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Tape-On-Disk Data Gives Greater Access for Enterprises

For budding enterprises, data management in a mainframe environment is a chore to most and a headache to others. But, with a new tape solution, for some the process has been a feat of epic proportions.

Burlington, Mass.-based Bus-Tech released its Mainframe Data Library (MDL) earlier this month, enabling users to bundle up to four Mainframe Appliance for Storage (MAS) units—a solution said to lower tape processing costs, improve end-user service and provide more disaster recovery options in the mainframe environment.

The MDL isn’t the first Bus-Tech product that’s simplified life for enterprises and developers. Just ask reps from the Striva Corp., a London-based software developer who resorted to an earlier product, the MAS, to satisfy its disk storage shortage.

“Developers spent a lot of time and energy scrambling to find a few spare gigabytes,” says Chris Harris, technical architect, Striva. “We were caught between IBM’s solutions, which are aimed at big users, and an open systems solution that we couldn’t find. We were scratching our heads for awhile.”

Harris was charged with finding a product that could handle a heterogeneous IT environment that included an IBM Integrated Server, a MP3000 IBM mainframe, AS400 systems, several UNIX systems, Windows systems, Linux Systems, a handful of disparate operating systems, and a partridge in a pear tree. A tiered storage management function, cost effectiveness, and automated backups were a few reasons Striva chose the MAS, which enabled the company to back up data on the open system to disk and move the files to tape.

Striva was one of many businesses that Jim O’Connor, director of product marketing, Bus-Tech, says cannot handle the weight of IBM virtual tape systems—or the cost. “They’re very expensive and they take up a huge amount of real estate in the data tape.”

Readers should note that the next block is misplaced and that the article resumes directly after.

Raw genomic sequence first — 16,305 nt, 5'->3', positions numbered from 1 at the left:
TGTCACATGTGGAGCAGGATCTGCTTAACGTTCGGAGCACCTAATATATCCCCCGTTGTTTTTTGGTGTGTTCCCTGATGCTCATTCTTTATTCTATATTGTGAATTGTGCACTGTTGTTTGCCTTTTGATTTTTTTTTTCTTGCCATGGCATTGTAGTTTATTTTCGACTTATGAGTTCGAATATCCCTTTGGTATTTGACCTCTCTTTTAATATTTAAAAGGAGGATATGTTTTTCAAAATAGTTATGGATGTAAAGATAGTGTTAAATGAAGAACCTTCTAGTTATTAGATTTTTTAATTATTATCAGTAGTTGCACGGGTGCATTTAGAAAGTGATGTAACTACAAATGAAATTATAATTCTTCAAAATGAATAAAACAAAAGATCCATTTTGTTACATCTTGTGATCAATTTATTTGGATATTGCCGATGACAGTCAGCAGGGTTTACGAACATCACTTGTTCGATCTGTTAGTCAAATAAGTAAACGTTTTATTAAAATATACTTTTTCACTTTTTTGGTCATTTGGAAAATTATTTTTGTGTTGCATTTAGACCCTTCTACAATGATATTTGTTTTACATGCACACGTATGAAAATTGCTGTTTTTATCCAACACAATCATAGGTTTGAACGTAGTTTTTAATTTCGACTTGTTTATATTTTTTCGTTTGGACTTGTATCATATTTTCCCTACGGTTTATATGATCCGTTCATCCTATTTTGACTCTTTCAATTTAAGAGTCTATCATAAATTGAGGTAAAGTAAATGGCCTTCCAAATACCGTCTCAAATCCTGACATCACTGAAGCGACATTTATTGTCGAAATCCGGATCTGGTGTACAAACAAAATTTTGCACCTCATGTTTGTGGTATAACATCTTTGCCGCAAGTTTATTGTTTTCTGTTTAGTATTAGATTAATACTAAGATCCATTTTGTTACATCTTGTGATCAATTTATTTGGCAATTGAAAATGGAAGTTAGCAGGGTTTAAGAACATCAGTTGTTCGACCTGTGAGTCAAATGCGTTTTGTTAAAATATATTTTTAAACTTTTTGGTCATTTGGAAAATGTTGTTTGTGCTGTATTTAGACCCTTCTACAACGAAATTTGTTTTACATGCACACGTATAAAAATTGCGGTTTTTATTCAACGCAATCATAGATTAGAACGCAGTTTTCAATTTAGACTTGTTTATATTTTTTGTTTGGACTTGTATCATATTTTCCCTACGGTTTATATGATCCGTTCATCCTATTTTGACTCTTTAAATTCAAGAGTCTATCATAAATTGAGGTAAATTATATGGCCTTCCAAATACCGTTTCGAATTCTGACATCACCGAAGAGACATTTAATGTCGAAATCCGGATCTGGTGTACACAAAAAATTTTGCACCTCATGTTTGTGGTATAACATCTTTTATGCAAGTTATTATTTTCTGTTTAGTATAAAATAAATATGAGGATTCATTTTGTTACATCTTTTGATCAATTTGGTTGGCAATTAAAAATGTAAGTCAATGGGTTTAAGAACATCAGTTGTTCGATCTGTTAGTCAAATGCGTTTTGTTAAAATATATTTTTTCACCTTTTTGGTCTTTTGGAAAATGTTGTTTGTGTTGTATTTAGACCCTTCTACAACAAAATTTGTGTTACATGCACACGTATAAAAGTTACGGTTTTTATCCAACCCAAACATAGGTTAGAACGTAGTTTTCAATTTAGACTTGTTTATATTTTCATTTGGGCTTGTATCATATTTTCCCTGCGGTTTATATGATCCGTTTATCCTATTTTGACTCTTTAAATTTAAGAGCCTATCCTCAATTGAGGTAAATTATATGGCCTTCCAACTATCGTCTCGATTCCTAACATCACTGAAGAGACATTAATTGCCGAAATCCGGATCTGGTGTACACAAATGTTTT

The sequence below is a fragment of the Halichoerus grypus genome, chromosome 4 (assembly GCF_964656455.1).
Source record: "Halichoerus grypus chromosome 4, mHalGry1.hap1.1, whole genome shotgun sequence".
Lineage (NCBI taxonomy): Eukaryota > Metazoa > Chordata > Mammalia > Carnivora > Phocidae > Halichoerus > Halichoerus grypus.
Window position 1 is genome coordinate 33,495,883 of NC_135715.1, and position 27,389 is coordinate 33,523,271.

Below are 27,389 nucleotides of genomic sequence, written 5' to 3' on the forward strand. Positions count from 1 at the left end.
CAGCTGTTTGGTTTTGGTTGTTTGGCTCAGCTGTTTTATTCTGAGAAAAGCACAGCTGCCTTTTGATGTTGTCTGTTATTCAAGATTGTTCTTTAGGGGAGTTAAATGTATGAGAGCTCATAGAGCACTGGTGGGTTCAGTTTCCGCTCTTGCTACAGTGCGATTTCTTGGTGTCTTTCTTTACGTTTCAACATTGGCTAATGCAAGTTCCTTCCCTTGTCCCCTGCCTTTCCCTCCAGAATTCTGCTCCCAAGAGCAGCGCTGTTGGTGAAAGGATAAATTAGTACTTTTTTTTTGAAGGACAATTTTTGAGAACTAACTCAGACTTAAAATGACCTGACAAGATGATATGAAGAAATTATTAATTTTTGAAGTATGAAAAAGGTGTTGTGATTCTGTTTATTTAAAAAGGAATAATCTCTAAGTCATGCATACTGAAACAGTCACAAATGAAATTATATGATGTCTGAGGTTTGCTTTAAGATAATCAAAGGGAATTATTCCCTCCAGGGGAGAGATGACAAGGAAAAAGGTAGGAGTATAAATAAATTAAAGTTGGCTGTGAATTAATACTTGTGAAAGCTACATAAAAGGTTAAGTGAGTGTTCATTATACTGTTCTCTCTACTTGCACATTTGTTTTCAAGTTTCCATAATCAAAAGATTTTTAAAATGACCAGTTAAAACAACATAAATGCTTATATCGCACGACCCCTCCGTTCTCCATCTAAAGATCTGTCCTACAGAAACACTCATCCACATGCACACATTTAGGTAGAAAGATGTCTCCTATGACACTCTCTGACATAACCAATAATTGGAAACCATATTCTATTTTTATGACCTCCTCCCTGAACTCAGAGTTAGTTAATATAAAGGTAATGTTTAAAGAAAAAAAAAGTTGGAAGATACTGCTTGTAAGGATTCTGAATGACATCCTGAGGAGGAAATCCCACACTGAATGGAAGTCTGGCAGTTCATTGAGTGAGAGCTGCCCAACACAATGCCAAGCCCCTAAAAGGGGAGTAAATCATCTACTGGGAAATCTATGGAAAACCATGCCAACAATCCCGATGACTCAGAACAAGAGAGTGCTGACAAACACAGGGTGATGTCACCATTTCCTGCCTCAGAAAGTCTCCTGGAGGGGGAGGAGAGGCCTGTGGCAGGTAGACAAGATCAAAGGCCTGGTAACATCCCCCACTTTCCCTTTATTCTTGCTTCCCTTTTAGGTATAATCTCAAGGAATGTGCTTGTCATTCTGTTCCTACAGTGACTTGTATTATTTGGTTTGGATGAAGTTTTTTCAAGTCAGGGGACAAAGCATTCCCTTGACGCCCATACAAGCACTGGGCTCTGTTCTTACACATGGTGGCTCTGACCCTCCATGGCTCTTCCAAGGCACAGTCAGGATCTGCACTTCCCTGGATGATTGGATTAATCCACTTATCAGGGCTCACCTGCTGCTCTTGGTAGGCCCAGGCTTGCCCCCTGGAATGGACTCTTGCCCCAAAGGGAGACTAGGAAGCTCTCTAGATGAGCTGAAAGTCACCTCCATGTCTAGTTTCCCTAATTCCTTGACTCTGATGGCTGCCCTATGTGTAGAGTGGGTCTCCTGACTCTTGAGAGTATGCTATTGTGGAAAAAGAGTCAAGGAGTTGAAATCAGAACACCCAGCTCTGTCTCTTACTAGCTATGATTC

Sectors bound by data compliance are taking the most interest in Bus-Tech technology, as businesses in financial and insurance industries seek ways to make data more accessible. One example, says O’Connor, is banks looking to put online apps (like account statements) up on their sites for longer periods of time. And these businesses, largely using mainframes, are working with tape data to do just that.

“The amount of data that these companies need accessibility to is growing exponentially,” O’Connor says.

Bus-Tech’s answer to this growing need is MDL, a product that mimics the tape drive writing process for mainframes, but actually writes the data to disk—not tape. Reps say the tape-on-disk method reduces the threat of data corruption, requires less floor space and eases the way in which developers can access and exchange data, thanks to its single back end.

MDL’s “tape eject” function allows users to cut mainframe tapes for auditing, and its IP-based data replication means enterprises no longer have to duplex tapes or ship offsite. A full MDL configuration integrates four Connect Nodes, eight FICON (or 12 ESCON channels) and up to 1,024 tape drives.

The MDL was spawned by a partnership with EMC and NetApp, and a growing enterprise need for larger tape solutions. The product is compatible with EMC, IBM, Sun and other storage solutions.

“Mainframe tape libraries are still an integral component of a large enterprise’s storage strategy, and providing a faster, more reliable disk-based solution for back up and disaster recovery should be well received in the marketplace,” says Dianne McAdam, director of enterprise information assurance, the Clipper Group.

Bus-Tech’s MAS product has close to 300 users. The MDL, which starts at $110,000, is available now.

About the Author

Jason Turcotte is an assistant editor at Application Development Trends. He can be reached at jturcotte@1105media.com.

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